The Play Store has millions of apps, so it’s fair to assume you’ve installed plenty of them. What doesn’t make sense is that there’s no way you can uninstall multiple apps at once. However, installing an app called UnApp grants this functionality.
UnApp allows you to select several apps on your phone and delete them all with a single tap. You can remove as many as you’d like and never worry about going through the process of individually getting rid of dozens of apps.
Download: UnApp (Free, premium version available)
7. Datally: Data Management
Datally is Google’s own app. But we think it deserves a spot in Android’s settings, not as a standalone utility.
That’s because Android’s own data management features are insufficient for how people use their phones today. There are no app limits, detailed overviews, or any of the other advanced abilities Datally comes with. In addition, Datally has a guest mode and even lets you set limits by day, in addition to month.
Download: Datally (Free)
8. Quick Settings
With Android Nougat, Google made it possible for developers to offer custom quick settings. However, Android doesn’t bundle a whole lot of them by default. Even for something as basic as accessing the file browser, you have to go through the settings. This is why Google should take a look at an app titled Quick Settings.
Quick Settings brings tiles for a host of other native Android functions. These include battery level, storage, weather, and more. There are a bunch other actions you may find useful, such as Caffeine for keeping the screen from falling asleep, Dice for generating a random dice digit, and more.
Download: Quick Settings (Free)
9. Notifix: Notification Bundles
Out of all the notifications you get every hour, there’s a good chance you don’t have to attend to most of them right away. Unfortunately, Android doesn’t yet have anything to help with you that conundrum. But it could if Google took some inspiration from Notifix.
You can think of Notifix as Inbox bundles for your Android notifications. The app segregates alerts into various categories such as promotions, news, and messages. This makes it much less cumbersome to tell which ones are important and which are not. Notifix works with all apps, since it reads the app’s type to judge which channel it belongs in.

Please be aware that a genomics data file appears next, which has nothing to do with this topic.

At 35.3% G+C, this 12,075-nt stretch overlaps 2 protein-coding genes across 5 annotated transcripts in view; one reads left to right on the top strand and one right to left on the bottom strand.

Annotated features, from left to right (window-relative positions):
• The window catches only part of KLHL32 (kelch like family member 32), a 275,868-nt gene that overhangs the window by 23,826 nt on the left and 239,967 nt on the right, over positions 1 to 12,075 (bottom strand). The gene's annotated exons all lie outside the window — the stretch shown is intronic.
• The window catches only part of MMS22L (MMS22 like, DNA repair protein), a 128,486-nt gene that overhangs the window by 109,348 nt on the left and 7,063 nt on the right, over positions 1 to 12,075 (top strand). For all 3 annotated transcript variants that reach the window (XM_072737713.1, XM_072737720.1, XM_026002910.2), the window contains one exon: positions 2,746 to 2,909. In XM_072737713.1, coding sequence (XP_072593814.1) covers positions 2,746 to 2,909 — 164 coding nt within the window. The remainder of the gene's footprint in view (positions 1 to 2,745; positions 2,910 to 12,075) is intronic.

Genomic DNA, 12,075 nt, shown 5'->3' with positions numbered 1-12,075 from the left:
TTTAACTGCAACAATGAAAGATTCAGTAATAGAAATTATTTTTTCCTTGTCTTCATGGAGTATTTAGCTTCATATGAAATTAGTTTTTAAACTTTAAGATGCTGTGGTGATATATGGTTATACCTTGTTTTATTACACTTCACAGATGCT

Download: Notifix (Free)
10. Conscient: Context-Aware Automation
In spite of Google’s AI prowess, automation is still pretty much non-existent on Android. An app called Conscient is the ideal place to start understanding how contextually aware automation fits so well in your smartphone life.
Conscient lets you set up Fences, which are basically event triggers. You can link app actions to these triggers and they will execute as soon as you satisfy their conditions. For instance, you can have Spotify launch automatically when you start running and have headphones on.
For more automation, check out automated Android settings everyone should use.
Download: Conscient (Free, premium version available)
11. Unnotification: Undo for Notifications
With so many apps flooding your notification shade with content, it’s easy to accidentally swipe one away you actually wanted to check. Wouldn’t it be great if it was possible to hit undo for notifications?
It is with the help of Unnotification. The app throws a warning every time you dismiss a notification so that you can go back if needed. You can argue this would get annoying when there are tons of them. In that case, Unnotification allows you to exclude specific apps.
Download: Unnotification (Free)
The Best Android Experience
Google has packed Android with a lot of features. But unfortunate, the fragmentation woes restrict the majority of users from experiencing them.
Hence, next time you’re off to buy a new Android phone, do make sure to check which manufacturers are the most punctual with software updates.